Auckland University To Return $100,000 In Fees
University of Auckland to refund students over $100,000 in overcharged fees following Commission investigation
The University of Auckland will refund 18 international Bachelor of Nursing and Bachelor of Health Science students a total of $102,354.48 in overcharged fees, $7,222.36 in interest, and $14,000 in compensation, following a Commerce Commission investigation.
The Commission investigated allegations of overcharging of course fees by the University of Auckland for international students taking the Bachelor of Nursing course. As a result of the Commission’s investigation, the University undertook an audit of international student fees paid in Human Biology courses for Bachelor of Nursing, Bachelor of Health Sciences and Bachelor of Pharmacy from 2001 to 2004.
“The University’s audit found that 13 international students enrolled for the Bachelor of Nursing course during 2001, 2002 and 2003 were overcharged $67,994.94 in course fees,” said Director of Fair Trading Deborah Battell.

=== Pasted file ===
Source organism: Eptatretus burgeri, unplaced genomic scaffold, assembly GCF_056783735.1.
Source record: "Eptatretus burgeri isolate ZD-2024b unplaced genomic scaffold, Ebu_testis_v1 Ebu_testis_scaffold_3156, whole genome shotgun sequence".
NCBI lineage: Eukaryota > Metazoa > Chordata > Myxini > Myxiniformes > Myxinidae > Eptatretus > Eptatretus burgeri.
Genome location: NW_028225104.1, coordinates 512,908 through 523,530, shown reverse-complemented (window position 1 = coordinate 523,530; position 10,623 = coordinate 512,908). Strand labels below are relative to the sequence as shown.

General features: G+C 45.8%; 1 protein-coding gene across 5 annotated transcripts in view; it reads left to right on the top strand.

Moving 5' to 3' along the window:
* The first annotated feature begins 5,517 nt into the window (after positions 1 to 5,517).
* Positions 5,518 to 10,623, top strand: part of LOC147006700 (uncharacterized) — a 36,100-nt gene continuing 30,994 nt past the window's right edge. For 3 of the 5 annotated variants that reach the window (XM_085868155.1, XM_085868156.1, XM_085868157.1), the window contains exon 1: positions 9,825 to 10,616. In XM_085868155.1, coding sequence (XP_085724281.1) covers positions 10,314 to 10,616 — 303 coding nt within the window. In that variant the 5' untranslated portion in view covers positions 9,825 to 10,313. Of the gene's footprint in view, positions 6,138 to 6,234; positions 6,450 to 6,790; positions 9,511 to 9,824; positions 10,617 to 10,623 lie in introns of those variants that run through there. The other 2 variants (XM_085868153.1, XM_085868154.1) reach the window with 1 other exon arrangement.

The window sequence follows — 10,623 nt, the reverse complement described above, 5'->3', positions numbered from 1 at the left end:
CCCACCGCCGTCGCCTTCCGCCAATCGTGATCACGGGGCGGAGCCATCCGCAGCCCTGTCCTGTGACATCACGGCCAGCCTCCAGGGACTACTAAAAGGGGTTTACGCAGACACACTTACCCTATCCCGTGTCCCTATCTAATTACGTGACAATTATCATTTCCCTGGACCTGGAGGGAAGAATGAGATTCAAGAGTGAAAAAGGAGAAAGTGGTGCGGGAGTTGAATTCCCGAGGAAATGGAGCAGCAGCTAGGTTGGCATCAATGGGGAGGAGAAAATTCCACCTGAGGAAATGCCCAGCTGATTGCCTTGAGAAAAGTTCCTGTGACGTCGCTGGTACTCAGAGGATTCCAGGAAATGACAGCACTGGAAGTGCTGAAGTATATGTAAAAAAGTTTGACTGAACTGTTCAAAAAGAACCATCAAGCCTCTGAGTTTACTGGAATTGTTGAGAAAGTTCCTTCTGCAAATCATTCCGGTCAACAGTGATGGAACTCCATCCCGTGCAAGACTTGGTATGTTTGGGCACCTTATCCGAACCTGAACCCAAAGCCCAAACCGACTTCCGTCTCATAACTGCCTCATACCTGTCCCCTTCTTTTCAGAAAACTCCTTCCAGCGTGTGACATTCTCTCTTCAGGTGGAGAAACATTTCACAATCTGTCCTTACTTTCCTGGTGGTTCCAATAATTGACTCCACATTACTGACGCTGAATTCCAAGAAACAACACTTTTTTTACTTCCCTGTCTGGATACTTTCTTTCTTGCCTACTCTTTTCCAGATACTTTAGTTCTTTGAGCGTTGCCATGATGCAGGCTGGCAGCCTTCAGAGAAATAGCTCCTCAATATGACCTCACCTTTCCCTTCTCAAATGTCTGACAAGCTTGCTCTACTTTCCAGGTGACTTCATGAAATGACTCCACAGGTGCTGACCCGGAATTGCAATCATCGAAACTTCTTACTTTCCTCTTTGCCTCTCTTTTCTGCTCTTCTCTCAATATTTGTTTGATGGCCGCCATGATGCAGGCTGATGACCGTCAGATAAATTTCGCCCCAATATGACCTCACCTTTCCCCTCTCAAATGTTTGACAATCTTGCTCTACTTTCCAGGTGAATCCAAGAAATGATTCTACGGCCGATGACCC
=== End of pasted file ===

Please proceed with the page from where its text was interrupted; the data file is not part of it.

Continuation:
“In addition, five international students enrolled in the Bachelor of Health Science course during 2003 were overcharged $34,359.54 in fees.”
Ms Battell said the University had advised the Commission that the overcharging arose unintentionally, as a result of the students being charged for the courses at the same rates as medical students, who attract a higher fee rate.
“While the Commission accepts that the overcharging error in this case was not deliberate, and is satisfied that the situation has been rectified with the students both refunded and compensated for their loss, the Commission views such matters seriously,” said Ms Battell.
“It is very important that all organisations in trade, including educational institutions, have systems in place to minimise the chances of breaching the Fair Trading Act and that they properly investigate matters that are brought to their attention by their customers.”
Ms Battell said it was particularly unfortunate that it took the Commission’s intervention before the mistakes were properly identified and rectified.
“The Commission was, however, satisfied by the University’s response once matters were drawn to the attention of the acting Vice Chancellor, and is reassured that the University is now addressing the systems issues that were raised.”